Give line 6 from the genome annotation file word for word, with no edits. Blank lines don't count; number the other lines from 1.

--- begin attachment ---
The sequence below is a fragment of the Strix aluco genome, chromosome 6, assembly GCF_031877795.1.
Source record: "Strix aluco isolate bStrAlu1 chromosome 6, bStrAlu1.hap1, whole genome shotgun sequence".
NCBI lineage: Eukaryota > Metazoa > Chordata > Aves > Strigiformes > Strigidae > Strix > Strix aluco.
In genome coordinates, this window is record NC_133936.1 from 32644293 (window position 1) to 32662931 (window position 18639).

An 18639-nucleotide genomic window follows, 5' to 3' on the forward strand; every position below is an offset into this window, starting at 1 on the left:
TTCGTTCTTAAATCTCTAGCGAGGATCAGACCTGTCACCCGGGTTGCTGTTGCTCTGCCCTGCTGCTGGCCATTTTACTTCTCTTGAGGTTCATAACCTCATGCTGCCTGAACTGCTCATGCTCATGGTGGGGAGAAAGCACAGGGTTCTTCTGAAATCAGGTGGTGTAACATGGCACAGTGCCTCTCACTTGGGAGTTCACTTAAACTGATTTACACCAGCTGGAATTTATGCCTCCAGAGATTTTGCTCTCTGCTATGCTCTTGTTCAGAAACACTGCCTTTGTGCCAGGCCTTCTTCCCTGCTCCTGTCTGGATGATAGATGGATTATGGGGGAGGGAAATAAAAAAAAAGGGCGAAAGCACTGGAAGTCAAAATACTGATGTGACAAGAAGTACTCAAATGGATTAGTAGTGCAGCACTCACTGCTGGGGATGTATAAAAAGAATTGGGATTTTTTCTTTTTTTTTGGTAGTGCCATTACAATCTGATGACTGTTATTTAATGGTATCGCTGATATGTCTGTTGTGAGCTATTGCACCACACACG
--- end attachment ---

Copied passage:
TTCGTTCTTAAATCTCTAGCGAGGATCAGACCTGTCACCCGGGTTGCTGTTGCTCTGCCCTGCTGCTGGCCATTTTACTTCTCTTGAGGTTCATAACCTCATGCTGCCTGAACTGCTCATGCTCATGGTGGGGAGAAAGCACAGGGTTCTTCTGAAATCAGGTGGTGTAACATGGCACAGTGCCTCTCACTTGGGAGTTCACTTAAACTGATTTACACCAGCTGGAATTTATGCCTCCAGAGATTTTGCTCTCTGCTATGCTCTTGTTCAGAAACACTGCCTTTGTGCCAGGCCTTCTTCCCTGCTCCTGTCTGGATGATAGATGGATTATGGGGGAGGGAAATAAAAAAAAAGGGCGAAAGCACTGGAAGTCAAAATACTGATGTGACAAGAAGTACTCAAATGGATTAGTAGTGCAGCACTCACTGCTGGGGATGTATAAAAAGAATTGGGATTTTTTCTTTTTTTTTGGTAGTGCCATTACAATCTGATGACTGTTATTTAATGGTATCGCTGATATGTCTGTTGTGAGCTATTGCACCACACACG